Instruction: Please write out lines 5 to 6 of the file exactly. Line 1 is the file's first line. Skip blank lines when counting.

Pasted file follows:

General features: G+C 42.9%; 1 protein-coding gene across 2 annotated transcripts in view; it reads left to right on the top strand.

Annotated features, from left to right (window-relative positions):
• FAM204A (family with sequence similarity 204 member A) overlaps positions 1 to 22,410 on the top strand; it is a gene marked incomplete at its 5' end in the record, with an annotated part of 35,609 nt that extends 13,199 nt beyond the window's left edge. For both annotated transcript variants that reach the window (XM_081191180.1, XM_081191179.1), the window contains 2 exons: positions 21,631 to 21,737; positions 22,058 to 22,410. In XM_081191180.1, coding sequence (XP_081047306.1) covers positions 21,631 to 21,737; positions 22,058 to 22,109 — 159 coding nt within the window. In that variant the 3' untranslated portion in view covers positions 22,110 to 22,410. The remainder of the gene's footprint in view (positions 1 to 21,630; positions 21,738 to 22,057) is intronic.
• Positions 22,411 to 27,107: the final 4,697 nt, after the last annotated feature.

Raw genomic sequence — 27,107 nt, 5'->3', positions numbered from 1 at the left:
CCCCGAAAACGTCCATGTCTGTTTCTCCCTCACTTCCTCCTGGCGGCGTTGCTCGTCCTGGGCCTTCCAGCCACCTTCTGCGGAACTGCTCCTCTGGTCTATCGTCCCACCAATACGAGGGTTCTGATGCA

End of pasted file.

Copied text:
Raw genomic sequence — 27,107 nt, 5'->3', positions numbered from 1 at the left:
CCCCGAAAACGTCCATGTCTGTTTCTCCCTCACTTCCTCCTGGCGGCGTTGCTCGTCCTGGGCCTTCCAGCCACCTTCTGCGGAACTGCTCCTCTGGTCTATCGTCCCACCAATACGAGGGTTCTGATGCA